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Bricolage and Bricoleur

By: Ainslie Yardley | Edited by: Paul Atkinson, Sara Delamont, Alexandru Cernat, Joseph W. Sakshaug & Richard A. Williams Published: 2019 | Length:   3 | DOI: |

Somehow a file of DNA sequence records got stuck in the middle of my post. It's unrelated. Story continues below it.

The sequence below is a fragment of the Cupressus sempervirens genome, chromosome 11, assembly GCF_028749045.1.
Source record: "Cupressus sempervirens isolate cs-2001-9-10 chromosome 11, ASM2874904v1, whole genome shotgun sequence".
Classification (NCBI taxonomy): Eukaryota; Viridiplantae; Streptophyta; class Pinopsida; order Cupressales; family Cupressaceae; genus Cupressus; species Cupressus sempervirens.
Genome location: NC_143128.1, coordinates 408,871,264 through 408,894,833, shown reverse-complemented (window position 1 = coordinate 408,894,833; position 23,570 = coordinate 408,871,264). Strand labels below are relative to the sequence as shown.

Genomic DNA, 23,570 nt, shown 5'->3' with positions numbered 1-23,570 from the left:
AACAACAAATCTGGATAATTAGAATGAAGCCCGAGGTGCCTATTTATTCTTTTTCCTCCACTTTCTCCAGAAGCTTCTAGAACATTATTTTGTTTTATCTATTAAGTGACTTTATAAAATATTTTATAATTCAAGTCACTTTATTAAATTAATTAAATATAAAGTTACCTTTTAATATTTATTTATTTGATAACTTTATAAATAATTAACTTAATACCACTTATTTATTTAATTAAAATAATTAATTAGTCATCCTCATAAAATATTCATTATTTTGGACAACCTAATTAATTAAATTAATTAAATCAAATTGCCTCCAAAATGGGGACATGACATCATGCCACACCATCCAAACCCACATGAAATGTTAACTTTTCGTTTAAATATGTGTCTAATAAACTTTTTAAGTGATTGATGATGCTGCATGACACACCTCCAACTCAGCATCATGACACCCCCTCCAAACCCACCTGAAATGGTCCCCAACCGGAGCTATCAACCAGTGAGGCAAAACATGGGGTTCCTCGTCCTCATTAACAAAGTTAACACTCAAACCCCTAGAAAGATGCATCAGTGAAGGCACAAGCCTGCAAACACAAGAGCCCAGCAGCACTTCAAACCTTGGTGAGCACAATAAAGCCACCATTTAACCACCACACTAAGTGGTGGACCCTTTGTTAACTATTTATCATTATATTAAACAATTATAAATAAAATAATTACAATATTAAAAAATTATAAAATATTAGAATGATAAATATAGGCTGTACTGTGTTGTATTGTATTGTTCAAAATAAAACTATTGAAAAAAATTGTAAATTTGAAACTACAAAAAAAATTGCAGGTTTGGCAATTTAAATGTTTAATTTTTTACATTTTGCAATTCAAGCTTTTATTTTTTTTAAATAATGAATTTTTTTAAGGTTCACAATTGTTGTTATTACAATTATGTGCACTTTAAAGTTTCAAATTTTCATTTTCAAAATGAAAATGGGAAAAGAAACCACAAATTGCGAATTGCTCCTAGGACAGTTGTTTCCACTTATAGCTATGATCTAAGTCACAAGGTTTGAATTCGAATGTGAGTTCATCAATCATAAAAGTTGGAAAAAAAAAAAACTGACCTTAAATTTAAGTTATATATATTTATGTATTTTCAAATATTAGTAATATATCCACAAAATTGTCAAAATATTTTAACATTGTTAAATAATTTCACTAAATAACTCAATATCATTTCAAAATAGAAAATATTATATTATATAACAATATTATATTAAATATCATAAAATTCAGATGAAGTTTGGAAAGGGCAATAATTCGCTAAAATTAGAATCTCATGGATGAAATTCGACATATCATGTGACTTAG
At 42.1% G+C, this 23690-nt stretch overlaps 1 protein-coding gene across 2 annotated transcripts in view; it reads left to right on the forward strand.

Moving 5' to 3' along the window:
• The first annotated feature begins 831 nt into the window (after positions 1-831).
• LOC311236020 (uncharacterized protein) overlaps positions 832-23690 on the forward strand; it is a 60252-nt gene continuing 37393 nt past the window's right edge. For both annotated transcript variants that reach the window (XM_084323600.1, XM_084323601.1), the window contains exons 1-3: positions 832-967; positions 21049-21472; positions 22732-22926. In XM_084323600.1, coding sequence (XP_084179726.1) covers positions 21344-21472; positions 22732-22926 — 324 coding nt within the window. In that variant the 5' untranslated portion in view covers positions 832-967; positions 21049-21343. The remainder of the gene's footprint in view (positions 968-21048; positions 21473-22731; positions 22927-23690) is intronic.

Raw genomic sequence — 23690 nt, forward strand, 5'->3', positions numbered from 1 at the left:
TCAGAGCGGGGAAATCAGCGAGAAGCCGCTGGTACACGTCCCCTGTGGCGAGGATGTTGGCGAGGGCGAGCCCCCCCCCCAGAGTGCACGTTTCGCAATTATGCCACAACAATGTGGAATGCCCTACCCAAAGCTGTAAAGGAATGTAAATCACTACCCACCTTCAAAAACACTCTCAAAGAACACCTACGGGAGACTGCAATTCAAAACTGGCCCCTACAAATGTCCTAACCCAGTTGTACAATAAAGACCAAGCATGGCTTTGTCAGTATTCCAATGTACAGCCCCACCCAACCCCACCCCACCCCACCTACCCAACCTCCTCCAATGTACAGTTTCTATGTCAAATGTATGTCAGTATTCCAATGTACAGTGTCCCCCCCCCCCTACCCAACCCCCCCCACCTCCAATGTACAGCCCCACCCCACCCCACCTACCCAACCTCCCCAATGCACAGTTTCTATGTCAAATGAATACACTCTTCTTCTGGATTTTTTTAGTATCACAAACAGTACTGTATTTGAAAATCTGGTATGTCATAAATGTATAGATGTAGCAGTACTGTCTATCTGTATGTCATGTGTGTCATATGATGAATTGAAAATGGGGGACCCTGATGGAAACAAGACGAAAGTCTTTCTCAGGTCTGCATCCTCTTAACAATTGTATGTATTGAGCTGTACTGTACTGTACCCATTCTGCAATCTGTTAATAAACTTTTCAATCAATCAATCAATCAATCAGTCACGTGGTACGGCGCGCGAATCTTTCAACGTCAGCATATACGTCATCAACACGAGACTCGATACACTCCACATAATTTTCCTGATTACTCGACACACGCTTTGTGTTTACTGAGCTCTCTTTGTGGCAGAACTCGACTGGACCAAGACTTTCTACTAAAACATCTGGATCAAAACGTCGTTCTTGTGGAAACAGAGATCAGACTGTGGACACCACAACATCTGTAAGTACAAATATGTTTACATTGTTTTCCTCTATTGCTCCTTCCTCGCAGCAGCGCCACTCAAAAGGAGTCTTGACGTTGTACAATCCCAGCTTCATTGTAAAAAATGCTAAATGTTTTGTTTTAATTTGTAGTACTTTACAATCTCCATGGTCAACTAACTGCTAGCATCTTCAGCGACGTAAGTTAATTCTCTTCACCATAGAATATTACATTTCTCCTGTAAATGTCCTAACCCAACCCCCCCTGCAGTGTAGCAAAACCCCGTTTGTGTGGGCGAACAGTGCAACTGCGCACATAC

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In simple terms, bricolage is understood as a practice of making do with the materials one has at hand. The bricoleur is someone who engages in this practice. The use of these terms in a research environment originated in anthropology and has, over time, accrued additional meanings. It is now a term that encompasses a diverse collection of complexity-sensitive methods and theoretical positions used in qualitative inquiry across a wide range of research disciplines, from critical pedagogy, social ecology, and theory of entrepreneurship to architecture, biology, and remix studies. Bricolage is characterised by the transdisciplinary, multiperspectival nature of its discourse, by its responsiveness to contextual contingency, by its continually evolving processes and practice, and by the absence of any single normative framework for evaluating its ...

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